Successful implementation of an ERP can happen only if all parties are willing to change the way they do business. This is an axiom developed from successful private sector ERP conversions. Revamping processes and systems represents a significant cultural change for all organizations throughout the DON and the DoD.

Another immutable lesson from previous ERP implementations is that enduring, vocal support from top management is absolutely essential for success of the conversion effort. This support has been clearly expressed by senior managers throughout the Office of the Secretary of Defense (OSD), the Navy Secretariat, and DON major commands.

What Is ERP?

An ERP system supports the integration of business processes across an enterprise. As Figure 1 depicts, functions that are currently supported by stovepiped, government-unique legacy systems can be better supported by an integrated ERP solution that crosses the entire enterprise.

[FIGURE 1 OMITTED]

With ERP, business process reengineering becomes an enterprise-wide effort rather than a functional, stovepiped undertaking. The Navy ERP business management system integrates the key operational components of an organization: supply chain, manufacturing/maintenance, finance, procurement, and human resources. All essential data and information are entered into the system one time and remain accessible to everyone involved in the business process, thus providing consistent, complete, relevant, timely, and reliable information for decision making.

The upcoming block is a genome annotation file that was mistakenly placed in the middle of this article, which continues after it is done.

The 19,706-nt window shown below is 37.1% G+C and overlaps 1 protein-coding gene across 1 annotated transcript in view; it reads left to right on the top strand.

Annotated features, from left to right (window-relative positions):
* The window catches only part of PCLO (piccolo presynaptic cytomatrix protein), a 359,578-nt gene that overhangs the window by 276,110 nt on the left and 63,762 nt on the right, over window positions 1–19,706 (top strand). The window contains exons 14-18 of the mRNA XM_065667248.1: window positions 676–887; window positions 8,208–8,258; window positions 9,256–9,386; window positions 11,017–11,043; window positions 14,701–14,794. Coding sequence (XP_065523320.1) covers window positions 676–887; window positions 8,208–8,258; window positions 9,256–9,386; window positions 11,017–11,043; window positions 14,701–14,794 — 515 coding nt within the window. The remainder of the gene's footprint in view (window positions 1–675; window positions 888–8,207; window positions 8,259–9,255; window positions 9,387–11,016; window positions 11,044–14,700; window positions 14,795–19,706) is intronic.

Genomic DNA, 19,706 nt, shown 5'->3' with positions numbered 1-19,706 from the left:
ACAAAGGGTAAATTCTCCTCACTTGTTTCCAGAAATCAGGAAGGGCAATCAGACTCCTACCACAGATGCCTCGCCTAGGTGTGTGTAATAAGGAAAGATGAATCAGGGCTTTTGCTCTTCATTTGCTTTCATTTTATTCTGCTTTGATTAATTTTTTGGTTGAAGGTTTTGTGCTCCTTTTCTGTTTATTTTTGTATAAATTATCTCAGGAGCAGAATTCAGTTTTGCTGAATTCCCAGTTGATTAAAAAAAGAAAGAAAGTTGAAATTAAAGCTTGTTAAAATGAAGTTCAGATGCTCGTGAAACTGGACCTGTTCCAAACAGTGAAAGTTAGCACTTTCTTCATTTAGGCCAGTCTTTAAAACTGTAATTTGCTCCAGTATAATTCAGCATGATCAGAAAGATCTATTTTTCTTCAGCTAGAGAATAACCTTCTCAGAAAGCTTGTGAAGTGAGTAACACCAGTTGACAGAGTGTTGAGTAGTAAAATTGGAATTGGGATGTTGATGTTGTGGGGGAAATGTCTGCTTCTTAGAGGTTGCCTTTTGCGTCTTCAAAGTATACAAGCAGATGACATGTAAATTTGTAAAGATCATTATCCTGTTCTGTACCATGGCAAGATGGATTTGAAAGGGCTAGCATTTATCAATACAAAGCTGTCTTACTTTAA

Successful implementation of ERP systems enables organizations to eliminate costly existing internal business systems and interfaces (especially financial feeder systems); to support a more auditable, compliant processing environment (that is, since systems deployed are certified as compliant with the requirements of the Financial Systems Integration Office and employ the U.S. Government Standard General Ledger (USSGL) at the transaction level); and to provide Navy's leadership a quantum improvement in business information along with a dramatic reduction in infrastructure costs. The bottom line: ERP demands changes in business process through integration. Thus, business process reengineering is a key to a successful implementation.

Successes to Date